Last week, I attended a tambour embroidery course with Elisabeth Roulleau at ArtTextil in Dachau, Germany. Elisabeth has been trained as an Haute Couture and soft furnishings embroideress at the famous Lesage School of Embroidery in Paris. Do check out her website for inspiration and perhaps a chance to study this fascinating type of embroidery with her.
So what do you need for tambour embroidery? Firstly, a frame. We used a cheap roller frame made by Elbesee in the UK. These frames are ok and in fact I use them for my Bavarian Hosenträger courses as they are really cheap and offer a decent solution. However, as always: if you intend to stitch a lot, do invest in a sturdier frame such as a traditional slate frame.
Secondly, you will need a tambour hook or Luneville needle (pictured at the top). It consists of a wooden holder and insert needles available in different sizes. You can find them on this website. You will also need fabric, threads and of course pre-strung beads and sequins.
As a complete beginner, it is easiest to start with a see through fabric such as silk organza. After all, you need to work with one hand under the frame. This hand slings the thread around the hook and feeds beads or sequins to the fabric and hook.
The thread used was a complete surprise to me. And a major re-think. Confession time: I sometimes do like Sajou products. Not only to look at, but actually to work with as well. In this case: Fil a Gant Applications Au Chinois, coton Glace. It is a coated cotton thread that smoothly glides through the fabric and is very strong. Pretty important as tambour embroidery gets completely undone when the thread breaks. For the record: all other Sajou products are still suspect until otherwise proven. The other thread we used was a fine metallic thread (probably from Sajou too, oh dear).
And then the stitching. Not so easy with a hook. But just be patient and you will succeed. So did I. The hardest thing to remember is to push the fabric open with the smooth side of the hook before you try to retract the hook. Otherwise you get stuck and you'll lose the loop of your chain stitch in the making. My other major, and not yet fixed, problem is my high thread tension. It is perfect for all other types of embroidery, but completely doof if you do tambour embroidery. Elisabeth constantly had to take me hands and make them relax. If she ever gives up embroidery, she should definitely consider becoming a masseuse :)!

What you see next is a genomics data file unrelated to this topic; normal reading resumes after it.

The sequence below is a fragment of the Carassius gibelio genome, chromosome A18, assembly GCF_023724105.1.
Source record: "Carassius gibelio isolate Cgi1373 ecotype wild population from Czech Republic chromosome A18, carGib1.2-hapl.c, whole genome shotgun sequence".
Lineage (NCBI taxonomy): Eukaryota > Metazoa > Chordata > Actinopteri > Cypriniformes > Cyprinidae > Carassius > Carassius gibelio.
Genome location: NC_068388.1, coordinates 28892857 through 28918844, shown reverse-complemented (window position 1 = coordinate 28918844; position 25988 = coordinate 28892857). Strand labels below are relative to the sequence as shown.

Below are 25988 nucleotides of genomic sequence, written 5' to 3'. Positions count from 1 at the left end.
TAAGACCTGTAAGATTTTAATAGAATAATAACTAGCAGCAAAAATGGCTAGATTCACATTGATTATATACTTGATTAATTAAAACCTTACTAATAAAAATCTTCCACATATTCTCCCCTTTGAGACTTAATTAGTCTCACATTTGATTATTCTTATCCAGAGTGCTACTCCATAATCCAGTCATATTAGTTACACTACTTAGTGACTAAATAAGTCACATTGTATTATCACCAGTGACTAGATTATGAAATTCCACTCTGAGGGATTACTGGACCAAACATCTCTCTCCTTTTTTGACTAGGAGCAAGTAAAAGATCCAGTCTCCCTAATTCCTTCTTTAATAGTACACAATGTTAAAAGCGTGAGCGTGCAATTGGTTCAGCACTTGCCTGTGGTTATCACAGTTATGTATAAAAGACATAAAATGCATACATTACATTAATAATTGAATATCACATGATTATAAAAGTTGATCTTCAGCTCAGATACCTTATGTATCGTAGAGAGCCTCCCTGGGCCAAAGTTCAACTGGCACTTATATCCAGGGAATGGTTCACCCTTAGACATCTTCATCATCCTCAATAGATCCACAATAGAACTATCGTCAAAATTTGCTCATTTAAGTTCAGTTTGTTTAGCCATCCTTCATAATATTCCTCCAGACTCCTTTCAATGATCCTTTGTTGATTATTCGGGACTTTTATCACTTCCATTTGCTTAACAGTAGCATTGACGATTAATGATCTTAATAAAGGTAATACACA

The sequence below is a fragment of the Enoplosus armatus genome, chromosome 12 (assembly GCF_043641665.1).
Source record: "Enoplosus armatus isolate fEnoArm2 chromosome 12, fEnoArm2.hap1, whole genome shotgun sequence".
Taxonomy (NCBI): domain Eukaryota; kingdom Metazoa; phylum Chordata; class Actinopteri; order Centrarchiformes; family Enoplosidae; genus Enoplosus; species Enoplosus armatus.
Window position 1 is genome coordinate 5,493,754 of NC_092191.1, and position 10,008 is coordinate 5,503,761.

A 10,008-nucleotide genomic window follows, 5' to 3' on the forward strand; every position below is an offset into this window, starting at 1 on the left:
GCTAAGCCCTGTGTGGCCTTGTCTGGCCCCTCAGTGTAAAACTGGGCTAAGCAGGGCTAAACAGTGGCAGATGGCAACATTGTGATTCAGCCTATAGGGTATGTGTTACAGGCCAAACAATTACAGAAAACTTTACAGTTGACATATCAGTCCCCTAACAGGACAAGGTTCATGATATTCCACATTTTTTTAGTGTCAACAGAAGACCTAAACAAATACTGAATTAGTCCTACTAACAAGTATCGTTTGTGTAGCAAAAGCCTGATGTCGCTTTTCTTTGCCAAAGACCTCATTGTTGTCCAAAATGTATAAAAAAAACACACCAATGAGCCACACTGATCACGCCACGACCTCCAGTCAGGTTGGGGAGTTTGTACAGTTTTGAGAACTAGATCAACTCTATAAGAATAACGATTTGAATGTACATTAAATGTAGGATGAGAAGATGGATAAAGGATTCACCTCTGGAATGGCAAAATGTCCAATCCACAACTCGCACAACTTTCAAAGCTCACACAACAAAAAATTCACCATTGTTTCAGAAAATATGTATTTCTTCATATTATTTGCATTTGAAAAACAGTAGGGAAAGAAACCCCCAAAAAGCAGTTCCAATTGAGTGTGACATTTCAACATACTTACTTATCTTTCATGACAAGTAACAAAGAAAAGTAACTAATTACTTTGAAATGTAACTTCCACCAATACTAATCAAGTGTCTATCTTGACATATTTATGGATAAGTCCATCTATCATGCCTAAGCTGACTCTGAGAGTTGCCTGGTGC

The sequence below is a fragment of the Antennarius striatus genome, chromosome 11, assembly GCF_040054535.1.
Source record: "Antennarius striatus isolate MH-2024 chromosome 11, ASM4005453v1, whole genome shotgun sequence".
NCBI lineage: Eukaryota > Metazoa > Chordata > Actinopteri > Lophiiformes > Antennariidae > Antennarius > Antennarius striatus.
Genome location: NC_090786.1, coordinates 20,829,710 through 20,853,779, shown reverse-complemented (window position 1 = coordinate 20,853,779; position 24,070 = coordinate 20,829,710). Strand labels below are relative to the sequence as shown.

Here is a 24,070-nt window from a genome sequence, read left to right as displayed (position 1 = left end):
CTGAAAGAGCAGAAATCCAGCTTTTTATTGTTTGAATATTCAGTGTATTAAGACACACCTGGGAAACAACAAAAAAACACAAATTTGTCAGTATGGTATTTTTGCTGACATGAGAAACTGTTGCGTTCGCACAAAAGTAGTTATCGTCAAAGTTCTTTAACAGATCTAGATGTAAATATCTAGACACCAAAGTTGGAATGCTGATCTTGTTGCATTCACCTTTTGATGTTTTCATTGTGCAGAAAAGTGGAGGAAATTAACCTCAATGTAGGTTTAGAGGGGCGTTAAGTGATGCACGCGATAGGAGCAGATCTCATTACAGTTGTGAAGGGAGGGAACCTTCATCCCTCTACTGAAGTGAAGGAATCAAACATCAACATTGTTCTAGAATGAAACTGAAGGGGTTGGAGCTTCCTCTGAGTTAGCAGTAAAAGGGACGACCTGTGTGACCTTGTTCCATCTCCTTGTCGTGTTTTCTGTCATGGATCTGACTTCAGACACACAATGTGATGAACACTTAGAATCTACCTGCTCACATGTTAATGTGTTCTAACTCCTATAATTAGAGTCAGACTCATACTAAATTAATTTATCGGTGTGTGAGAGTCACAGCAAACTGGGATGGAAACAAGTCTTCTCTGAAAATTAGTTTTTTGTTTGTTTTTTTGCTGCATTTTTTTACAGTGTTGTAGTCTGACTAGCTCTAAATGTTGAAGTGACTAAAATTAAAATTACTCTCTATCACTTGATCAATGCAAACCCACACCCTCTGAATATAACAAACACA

And this is the end result after three days of hard graft. I might embellish it even more sometime in the future. However, at the moment I have more pressing things to stitch. We worked with sequins, beads, bugle beads and metallic cord during class. I added a blue line of chain stitches with a flat thin lurex ribbon thread at home to add a bit more colour. As you can see, the whole piece is rather bling. And it is rather different from my normal stitching style. Good to get me out of my comfort zone.
The next step will be to return to the basics for a while and get my thread tension sorted out. This will mean that I will do miles and miles of lines with the basic chain stitch without any beads or sequins. Once sorted, I will make another piece on silk organza. Once that's done, I will progress to using a non-transparent fabric. That will open a whole new can of worms, I am sure of it! Feeding beads to the fabric and hook whilst I cannot see them, must be a bit of a challenge.
To sum it up: Elisabeth is a great teacher and I learned a lot. Although Haute Couture embroidery is not my cup of tea, I will perfect my technique so that I will be able to incorporate parts of it into future projects. I paid €325 course fee for 18 hours of tuition in an eight person group + €60 materials including hook and frame. A good Continued Professional Development investment, me thinks!
If you would like to try your hand at tambour embroidery and you are not able to find a suitable course, have a look on Mary Corbet's fantastic site.
What do you think of tambour embroidery? Would you like to give it a go? Or what else are you stitching right now? Do leave your comments below, I love to read them!
Jessica M. Grimm
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